An obscure legal theory promoted by former President Donald Trump’s allies in an effort to overturn the 2020 presidential election will soon have its day before the Supreme Court.
With the midterm elections – and rumors of a 2024 presidential run – as the backdrop, the Supreme Court begins a new term next month and will take up a voting rights case that could fundamentally change the landscape of election law, sparking a dispute over gerrymandering and congressional districts. in one that could hypothetically change the way American elections are decided.
Voting rights groups fear the case could lead to the ability of rogue state lawmakers to act unchecked when it comes to federal election rules such as drawing district lines, early voting rules and voter identification requirements. And a group of chief justices across the country is also concerned.
“This case could disrupt almost every aspect of federal election administration,” Allison Riggs, senior voting rights counsel for the Southern Coalition for Social Justice, said in an interview.
Arguments are likely to take place in November or December, and many Republicans – who have controlled most state legislatures since 2010 – are happy that the conservative-leaning Supreme Court will enter the fray.
John Eastman, who served as a key architect of the push to overturn Trump’s election results, has filed a wide-ranging amicus brief urging the justices to take up the legal theory that had been largely dormant after the 2020 election. Lawyers for the Republican National Committee pushed back at some of Eastman’s arguments, but they also want the justices to adopt one version of the theory.
On the surface, Moore v. Harper files a redistricting dispute outside of North Carolina, a lower court decision that overturned the state’s congressional map. The court struck down the map – calling it an illegal partisan gerrymander – and replaced it with a court-drawn map that was more pro-Democrat.
North Carolina’s Republican lawmakers are asking the justices to reverse the lower court and uphold a legal theory called the independent state legislature doctrine. They refer to the Constitution’s Election Clause, which stipulates that rules governing the “manner of elections” must be established in each state legislature.
In theory, state legislatures should be able to set rules for federal elections without being controlled by state constitutions, either through interpretation by state courts or through the operation of state constitutional reform commissions.
Traditionally, parliaments have established the basic rules for conducting elections, but they have not acted alone or have the last word. Established processes have involved election administrators and state courts.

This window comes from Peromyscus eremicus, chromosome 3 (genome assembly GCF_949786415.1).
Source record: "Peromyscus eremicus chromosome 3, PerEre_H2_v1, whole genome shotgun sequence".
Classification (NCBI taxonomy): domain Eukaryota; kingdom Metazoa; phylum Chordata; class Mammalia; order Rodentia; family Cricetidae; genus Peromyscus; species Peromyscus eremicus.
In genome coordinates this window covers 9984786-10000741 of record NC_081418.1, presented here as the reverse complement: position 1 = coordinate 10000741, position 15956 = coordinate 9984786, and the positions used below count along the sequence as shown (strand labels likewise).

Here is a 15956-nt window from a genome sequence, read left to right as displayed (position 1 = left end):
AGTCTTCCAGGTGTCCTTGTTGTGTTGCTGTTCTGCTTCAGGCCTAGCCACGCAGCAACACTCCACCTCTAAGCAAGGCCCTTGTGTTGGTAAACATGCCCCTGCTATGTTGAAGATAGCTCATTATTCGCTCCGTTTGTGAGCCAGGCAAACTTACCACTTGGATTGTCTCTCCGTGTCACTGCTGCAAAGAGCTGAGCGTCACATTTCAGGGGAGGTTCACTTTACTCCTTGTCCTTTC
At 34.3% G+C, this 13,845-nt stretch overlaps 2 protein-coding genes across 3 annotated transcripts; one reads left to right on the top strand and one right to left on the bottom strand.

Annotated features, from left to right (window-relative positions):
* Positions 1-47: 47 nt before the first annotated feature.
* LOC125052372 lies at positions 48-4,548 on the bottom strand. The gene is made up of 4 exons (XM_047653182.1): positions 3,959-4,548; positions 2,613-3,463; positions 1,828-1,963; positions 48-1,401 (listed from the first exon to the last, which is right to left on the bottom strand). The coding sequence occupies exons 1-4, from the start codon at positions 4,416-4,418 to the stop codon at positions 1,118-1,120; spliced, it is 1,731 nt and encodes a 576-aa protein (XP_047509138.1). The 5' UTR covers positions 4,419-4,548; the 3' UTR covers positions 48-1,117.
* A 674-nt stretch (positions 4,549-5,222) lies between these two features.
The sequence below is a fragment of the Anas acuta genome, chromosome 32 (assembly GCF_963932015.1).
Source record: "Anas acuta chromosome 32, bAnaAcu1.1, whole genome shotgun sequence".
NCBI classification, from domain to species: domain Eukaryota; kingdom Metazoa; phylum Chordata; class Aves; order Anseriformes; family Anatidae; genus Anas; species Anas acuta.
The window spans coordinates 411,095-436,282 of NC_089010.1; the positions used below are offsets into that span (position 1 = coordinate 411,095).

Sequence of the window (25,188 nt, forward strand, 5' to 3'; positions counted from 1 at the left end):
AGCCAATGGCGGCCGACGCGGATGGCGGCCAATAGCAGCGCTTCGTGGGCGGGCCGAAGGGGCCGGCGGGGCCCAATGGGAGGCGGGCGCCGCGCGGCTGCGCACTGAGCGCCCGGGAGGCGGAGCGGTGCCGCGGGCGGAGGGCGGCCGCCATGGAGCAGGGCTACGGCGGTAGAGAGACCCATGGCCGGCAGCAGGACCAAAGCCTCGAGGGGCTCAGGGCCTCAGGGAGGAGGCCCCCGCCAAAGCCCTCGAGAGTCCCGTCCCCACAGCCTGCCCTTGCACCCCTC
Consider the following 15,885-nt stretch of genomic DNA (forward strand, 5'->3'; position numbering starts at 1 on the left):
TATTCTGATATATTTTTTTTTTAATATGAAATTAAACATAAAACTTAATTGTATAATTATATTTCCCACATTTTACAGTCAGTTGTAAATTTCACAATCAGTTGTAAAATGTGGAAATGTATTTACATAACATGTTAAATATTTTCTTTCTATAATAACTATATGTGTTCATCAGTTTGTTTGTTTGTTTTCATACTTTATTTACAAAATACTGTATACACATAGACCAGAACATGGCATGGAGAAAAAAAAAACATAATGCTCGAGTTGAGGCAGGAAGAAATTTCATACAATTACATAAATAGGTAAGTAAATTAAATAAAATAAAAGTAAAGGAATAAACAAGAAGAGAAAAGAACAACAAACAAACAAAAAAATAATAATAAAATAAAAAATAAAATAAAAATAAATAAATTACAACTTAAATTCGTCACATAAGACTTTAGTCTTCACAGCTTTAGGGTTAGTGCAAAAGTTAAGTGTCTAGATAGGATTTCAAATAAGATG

But the strictest reading of the theory of independent state legislatures holds that state courts, when it comes to federal elections, must stay out.
A majority of the North Carolina state Supreme Court, in ruling against the lawmakers, said lawmakers do not have unlimited power to draw electoral maps. The state court acknowledged that redistricting is delegated to the legislature, but said it must be done “consistent with the State Constitution.”
Republican lawmakers appealed to the US Supreme Court, arguing in court papers that “the text of the Constitution directly answers the question presented in this case.” The Elections Clause provides “ambiguous language” about the manner of federal elections and makes it clear that the rules will be drawn by the legislature.
Critics say this tactic could undermine your vote in 2022
“However, in the decision below, the North Carolina Supreme Court invalidated the state legislature’s properly drawn congressional map and held that the 2022 election and all subsequent state congressional elections would not be conducted “in the manner” established by the legislature. “But in the manner directed by the state’s judicial branch,” said David Thompson of Cooper & Kirk, an attorney representing the North Carolina lawmaker, in court papers.
Thompson said officials “don’t assign any role to state judges in this policy-making process.”
Voters in the state and voting rights groups asked the justices to stay out of the case and uphold the lower court’s ruling.
“The text, history and structure of the federal constitution rule that state legislatures are not bound by their state constitutions when state supreme courts redistrict under the Election Clause,” wrote Riggs, one of his lawyers.
In an interview, Riggs warned that if the court adopted strict versions of the doctrine of independent state legislatures, it could lead to separate federal and state rules for federal elections that would squeeze states and confuse voters.
He said it could also invite challenges related to post-election disputes when a legislature does not want to accept voters who reflect the outcome of the state’s vote.